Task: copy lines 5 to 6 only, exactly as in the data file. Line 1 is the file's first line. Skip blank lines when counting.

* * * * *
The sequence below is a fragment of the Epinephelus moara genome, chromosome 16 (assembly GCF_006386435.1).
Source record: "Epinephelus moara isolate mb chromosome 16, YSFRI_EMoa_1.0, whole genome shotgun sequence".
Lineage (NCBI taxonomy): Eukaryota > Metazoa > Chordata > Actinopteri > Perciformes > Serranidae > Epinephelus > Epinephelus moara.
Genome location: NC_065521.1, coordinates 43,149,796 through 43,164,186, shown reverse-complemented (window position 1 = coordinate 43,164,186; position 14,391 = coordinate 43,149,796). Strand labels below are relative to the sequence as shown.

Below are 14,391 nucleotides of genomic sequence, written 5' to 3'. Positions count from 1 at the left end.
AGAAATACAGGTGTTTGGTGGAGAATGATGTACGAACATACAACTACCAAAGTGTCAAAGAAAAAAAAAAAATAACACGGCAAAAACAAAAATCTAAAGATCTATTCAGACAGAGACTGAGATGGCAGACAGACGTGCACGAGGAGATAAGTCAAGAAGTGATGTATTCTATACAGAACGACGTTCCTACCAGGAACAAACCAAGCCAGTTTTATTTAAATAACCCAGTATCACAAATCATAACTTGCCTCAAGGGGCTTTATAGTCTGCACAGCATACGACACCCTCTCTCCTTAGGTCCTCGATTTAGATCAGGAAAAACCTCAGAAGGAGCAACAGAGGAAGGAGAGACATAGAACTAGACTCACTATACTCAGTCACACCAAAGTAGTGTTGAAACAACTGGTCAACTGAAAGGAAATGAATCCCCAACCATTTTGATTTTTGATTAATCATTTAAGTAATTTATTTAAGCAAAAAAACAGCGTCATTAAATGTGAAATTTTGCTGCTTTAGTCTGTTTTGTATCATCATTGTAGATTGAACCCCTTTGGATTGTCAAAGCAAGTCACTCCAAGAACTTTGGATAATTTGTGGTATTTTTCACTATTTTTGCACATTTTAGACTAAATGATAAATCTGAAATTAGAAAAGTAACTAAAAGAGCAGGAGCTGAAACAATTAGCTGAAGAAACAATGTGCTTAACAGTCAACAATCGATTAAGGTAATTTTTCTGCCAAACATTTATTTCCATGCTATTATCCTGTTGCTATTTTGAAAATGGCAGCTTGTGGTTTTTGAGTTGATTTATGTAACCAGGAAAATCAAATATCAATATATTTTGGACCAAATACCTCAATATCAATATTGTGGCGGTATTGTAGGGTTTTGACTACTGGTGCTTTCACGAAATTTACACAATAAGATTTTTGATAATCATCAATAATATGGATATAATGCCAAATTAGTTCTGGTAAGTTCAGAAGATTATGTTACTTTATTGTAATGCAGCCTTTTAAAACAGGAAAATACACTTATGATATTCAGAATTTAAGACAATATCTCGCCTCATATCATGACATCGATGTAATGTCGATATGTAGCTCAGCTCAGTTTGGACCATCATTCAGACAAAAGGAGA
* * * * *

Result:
Below are 14,391 nucleotides of genomic sequence, written 5' to 3'. Positions count from 1 at the left end.
AGAAATACAGGTGTTTGGTGGAGAATGATGTACGAACATACAACTACCAAAGTGTCAAAGAAAAAAAAAAAATAACACGGCAAAAACAAAAATCTAAAGATCTATTCAGACAGAGACTGAGATGGCAGACAGACGTGCACGAGGAGATAAGTCAAGAAGTGATGTATTCTATACAGAACGACGTTCCTACCAGGAACAAACCAAGCCAGTTTTATTTAAATAACCCAGTATCACAAATCATAACTTGCCTCAAGGGGCTTTATAGTCTGCACAGCATACGACACCCTCTCTCCTTAGGTCCTCGATTTAGATCAGGAAAAACCTCAGAAGGAGCAACAGAGGAAGGAGAGACATAGAACTAGACTCACTATACTCAGTCACACCAAAGTAGTGTTGAAACAACTGGTCAACTGAAAGGAAATGAATCCCCAACCATTTTGATTTTTGATTAATCATTTAAGTAATTTATTTAAGCAAAAAAACAGCGTCATTAAATGTGAAATTTTGCTGCTTTAGTCTGTTTTGTATCATCATTGTAGATTGAACCCCTTTGGATTGTCAAAGCAAGTCACTCCAAGAACTTTGGATAATTTGTGGTATTTTTCACTATTTTTGCACATTTTAGACTAAATGATAAATCTGAAATTAGAAAAGTAACTAAAAGAGCAGGAGCTGAAACAATTAGCTGAAGAAACAATGTGCTTAACAGTCAACAATCGATTAAGGTAATTTTTCTGCCAAACATTTATTTCCATGCTATTATCCTGTTGCTATTTTGAAAATGGCAGCTTGTGGTTTTTGAGTTGATTTATGTAACCAGGAAAATCAAATATCAATATATTTTGGACCAAATACCTCAATATCAATATTGTGGCGGTATTGTAGGGTTTTGACTACTGGTGCTTTCACGAAATTTACACAATAAGATTTTTGATAATCATCAATAATATGGATATAATGCCAAATTAGTTCTGGTAAGTTCAGAAGATTATGTTACTTTATTGTAATGCAGCCTTTTAAAACAGGAAAATACACTTATGATATTCAGAATTTAAGACAATATCTCGCCTCATATCATGACATCGATGTAATGTCGATATGTAGCTCAGCTCAGTTTGGACCATCATTCAGACAAAAGGAGA